What I’ve been reading

1. Jonathan Paine’s Selling the Story: Transaction and Narrative Value in Balzac, Dostoevsky, and Zola combines several interests of mine in an effective fashion.  This book is most useful for seeing economic themes in some of the classic authors, above and beyond their citations of monetary values and payments.

2. The Bretton Woods Agreements, Together with Scholarly Commentaries and Essential Historical Documents, edited by Naomi Lamoreaux and Ian Shapiro.  Virtually all edited collections are sleep-inducing, but this one is consistently interesting, at least if you are the kind of person who might possibly be drawn in by the title.  Doug Irwin, Barry Eichengreen, Kurt Schuler, and Michael Bordo are among the contributors.

3. Ken Ochieng’ Opalo, Legislative Development in Africa: Politics and Postcolonial Legacies.  The book also is more exciting than the title and subtitle indicate.  It covers the determinants of cross-national African legislative successes, and argues that often the best and strongest legislatures emerge from a context of previously effective autocracy.

4. Roger Faligot, Chinese Spies: From Chairman Mao to Xi JinPing.  A sobering account of how much spying — indeed spying on a mass level — has been central to Chinese history since the advent of communism.  I found some parts of this book too detailed for me to read the entire thing, but arguably that ought to scare you all the more.  Note that the narrative essentially ends around 2008.

5. Mario Bertolotti, The History of the Laser.  Only about half of this book, at most, covers the laser.  Those parts seemed fine enough, but what I really enjoyed was the coverage of the development of electromagnetic theory leading up to the laser.  The book is also good for showing that the “transistor revolution” starting in 1948 was not really so distinct from the earlier industrial and electromagnetic revolution of the late 19th century.

Comments

#5 - laser is good stuff, I recall (from memory) Gould's Laser followed Townsend's Mazer, Gould's inventors notebook is suspiciously backdated to just beat Townsend, and Gould only got a patent on the trigger (pump) not the cavity (or vice versa) and further, the US Patent Office fetish with "priority" means Gould got a submarine patent that perversely enabled him to sue the entire industry many decades after the laser was perfected, which increased Gould's royalties tremendously. A "success" for a worthy invention by "mistake".

Bons trivia: the US Patent Office traditionally does not award patents if the invention is "found in nature". Technically, the atmosphere of Mars acts as a laser with light, amplifying certain wavelengths, so technically the laser is "found in nature" (like a form of aspirin and willow bark) and theoretically "not patentable" (at least in the broadest claim form, as a theoretical construct). Truth!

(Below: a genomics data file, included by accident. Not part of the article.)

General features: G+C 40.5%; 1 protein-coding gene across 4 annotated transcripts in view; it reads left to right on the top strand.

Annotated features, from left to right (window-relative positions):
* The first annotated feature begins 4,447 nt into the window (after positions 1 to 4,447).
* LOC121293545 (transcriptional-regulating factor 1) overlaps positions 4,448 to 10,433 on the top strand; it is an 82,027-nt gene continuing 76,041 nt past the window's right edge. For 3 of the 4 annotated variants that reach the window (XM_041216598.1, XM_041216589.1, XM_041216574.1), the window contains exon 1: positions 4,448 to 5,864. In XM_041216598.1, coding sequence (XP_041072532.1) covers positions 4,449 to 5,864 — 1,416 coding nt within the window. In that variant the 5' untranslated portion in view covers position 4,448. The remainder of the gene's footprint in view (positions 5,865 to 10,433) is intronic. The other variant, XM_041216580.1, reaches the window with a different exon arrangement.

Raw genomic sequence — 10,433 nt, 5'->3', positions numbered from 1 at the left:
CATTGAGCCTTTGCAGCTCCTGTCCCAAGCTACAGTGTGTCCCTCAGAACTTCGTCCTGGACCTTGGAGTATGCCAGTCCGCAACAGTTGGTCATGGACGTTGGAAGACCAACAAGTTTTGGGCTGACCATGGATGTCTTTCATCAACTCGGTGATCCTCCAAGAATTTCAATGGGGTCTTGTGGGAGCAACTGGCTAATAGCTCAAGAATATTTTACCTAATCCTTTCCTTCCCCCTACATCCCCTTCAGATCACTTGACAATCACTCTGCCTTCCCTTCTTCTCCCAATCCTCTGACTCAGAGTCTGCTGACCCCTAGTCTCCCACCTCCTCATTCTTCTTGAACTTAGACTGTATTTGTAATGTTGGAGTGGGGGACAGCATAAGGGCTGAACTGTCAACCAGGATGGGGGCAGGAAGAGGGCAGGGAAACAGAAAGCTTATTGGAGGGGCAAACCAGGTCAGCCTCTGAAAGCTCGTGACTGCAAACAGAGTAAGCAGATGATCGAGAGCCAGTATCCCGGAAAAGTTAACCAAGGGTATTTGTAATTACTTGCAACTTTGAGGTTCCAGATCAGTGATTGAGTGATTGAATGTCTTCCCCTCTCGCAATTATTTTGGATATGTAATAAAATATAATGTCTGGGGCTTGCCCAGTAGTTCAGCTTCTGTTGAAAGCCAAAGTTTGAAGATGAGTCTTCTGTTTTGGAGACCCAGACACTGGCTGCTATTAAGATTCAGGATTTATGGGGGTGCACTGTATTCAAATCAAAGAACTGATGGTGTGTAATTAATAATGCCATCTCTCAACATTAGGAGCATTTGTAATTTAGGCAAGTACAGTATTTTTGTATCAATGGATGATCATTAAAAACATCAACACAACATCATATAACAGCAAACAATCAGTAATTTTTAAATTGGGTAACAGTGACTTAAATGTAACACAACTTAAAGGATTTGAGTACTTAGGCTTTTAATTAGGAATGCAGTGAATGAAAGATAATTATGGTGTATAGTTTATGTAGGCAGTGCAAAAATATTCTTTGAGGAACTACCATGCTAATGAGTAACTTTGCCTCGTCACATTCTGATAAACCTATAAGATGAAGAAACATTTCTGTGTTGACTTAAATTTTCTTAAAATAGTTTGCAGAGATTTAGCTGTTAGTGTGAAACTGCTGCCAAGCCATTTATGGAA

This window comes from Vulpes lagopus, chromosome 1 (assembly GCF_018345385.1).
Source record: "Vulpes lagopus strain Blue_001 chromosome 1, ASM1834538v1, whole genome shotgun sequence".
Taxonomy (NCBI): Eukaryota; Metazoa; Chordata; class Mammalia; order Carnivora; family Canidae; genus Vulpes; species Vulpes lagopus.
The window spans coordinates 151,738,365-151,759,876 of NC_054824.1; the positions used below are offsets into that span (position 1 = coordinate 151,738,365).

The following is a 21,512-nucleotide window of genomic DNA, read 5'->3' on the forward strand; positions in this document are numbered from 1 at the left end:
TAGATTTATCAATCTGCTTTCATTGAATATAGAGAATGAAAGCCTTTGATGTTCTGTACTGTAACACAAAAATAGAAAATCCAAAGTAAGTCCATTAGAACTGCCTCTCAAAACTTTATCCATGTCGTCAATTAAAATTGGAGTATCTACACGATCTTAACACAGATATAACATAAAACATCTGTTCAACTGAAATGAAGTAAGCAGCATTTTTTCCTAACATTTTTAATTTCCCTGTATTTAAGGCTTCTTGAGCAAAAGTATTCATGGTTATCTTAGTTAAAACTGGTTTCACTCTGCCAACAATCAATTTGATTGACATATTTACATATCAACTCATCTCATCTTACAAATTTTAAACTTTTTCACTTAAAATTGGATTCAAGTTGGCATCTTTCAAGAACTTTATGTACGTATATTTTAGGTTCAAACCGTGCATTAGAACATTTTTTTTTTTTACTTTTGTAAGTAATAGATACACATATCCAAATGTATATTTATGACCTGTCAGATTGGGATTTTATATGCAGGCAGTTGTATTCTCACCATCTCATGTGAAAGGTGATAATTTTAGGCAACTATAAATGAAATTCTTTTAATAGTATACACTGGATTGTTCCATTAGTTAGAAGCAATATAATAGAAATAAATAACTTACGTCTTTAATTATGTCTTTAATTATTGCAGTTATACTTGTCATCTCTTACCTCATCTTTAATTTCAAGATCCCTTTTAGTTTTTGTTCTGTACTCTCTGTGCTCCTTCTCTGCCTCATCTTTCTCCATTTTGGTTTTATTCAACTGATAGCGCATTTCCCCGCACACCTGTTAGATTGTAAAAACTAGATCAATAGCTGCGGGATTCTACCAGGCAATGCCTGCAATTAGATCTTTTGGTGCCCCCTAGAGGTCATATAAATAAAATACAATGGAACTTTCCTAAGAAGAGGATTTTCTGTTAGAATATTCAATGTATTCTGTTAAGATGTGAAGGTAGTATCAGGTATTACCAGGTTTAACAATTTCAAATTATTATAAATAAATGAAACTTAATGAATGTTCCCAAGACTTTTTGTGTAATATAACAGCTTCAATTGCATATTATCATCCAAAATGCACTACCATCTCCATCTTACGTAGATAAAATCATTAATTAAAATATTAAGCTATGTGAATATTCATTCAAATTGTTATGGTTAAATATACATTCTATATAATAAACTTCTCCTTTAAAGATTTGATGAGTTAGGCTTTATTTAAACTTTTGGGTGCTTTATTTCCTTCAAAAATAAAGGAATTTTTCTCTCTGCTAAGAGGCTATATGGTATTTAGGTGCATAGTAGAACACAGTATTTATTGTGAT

That's a stretch. (the emission is from the transition from an asymmetric to symmetric stretching, in the mid-IR)

#3 Any mention of Hume's History?

I'm reading 'Cuckoldry, Impotence and Adultery in Europe' by Sara F. Matthews-Grieco. An absolutely scintillating read about the true roots of Western civilization, self-recommended.

https://www.amazon.com/Cuckoldry-Impotence-Adultery-15th-17th-Modernity/dp/1138548162

4. 'spying on a mass level — has been central to Chinese history since the advent of' the Legalists. https://www.ancient.eu/Legalism/

With our unchecked immigration policies how many Chinese spies do you think live amongst us? Our foolish immigration policies is a suicide pact we have all unwittingly signed on to.

2. Timely given the interest in bringing back gold. An argument (the argument?) for a gold standard (or any standard pegging currencies) is that it promotes/provides greater stability in the value of currencies, thereby facilitating trade. The delegates at Bretton Woods no doubt were influenced by the trade wars and beggar thy neighbor policies that contributed to the great depression. Would it be inconsistent, stupid even, to simultaneously support a gold standard and a trade war? Is the obsession with stability a fetish? Our host prefers disruption: disruption triggers innovation, and innovation is the root of progress. Does Cowen support a gold standard, or does he have his sights on bigger game, namely cryptocurrency (which, like gold, would be limited in supply, though not (necessarily) pegged to gold). Do we need a Bretton Woods Conference for cryptocurrency?

I’m not falling for your book recommendations ever again Tyler. That Crusades book was horrendous.

The commenters sometimes let me down with theirs: "Mechanization Takes Command." How I looked forward to it. How turgid. How badly organized. How very much of the first 50 pages is spent discussing itself. Now my husband picked the behemoth up after I fell asleep over it, spent some time drilling into it to size up what was worthwhile, and then read that. Conclusion: about 5%. The table of contents is no help. Unfortunately I don't have his and T.C.'s super-scanning ability.

Scott Alexander - a candidate for one of your excellent write-ups, perhaps?

Examples of African legislative successes?

What are the best edited volumes you've read in the last year?

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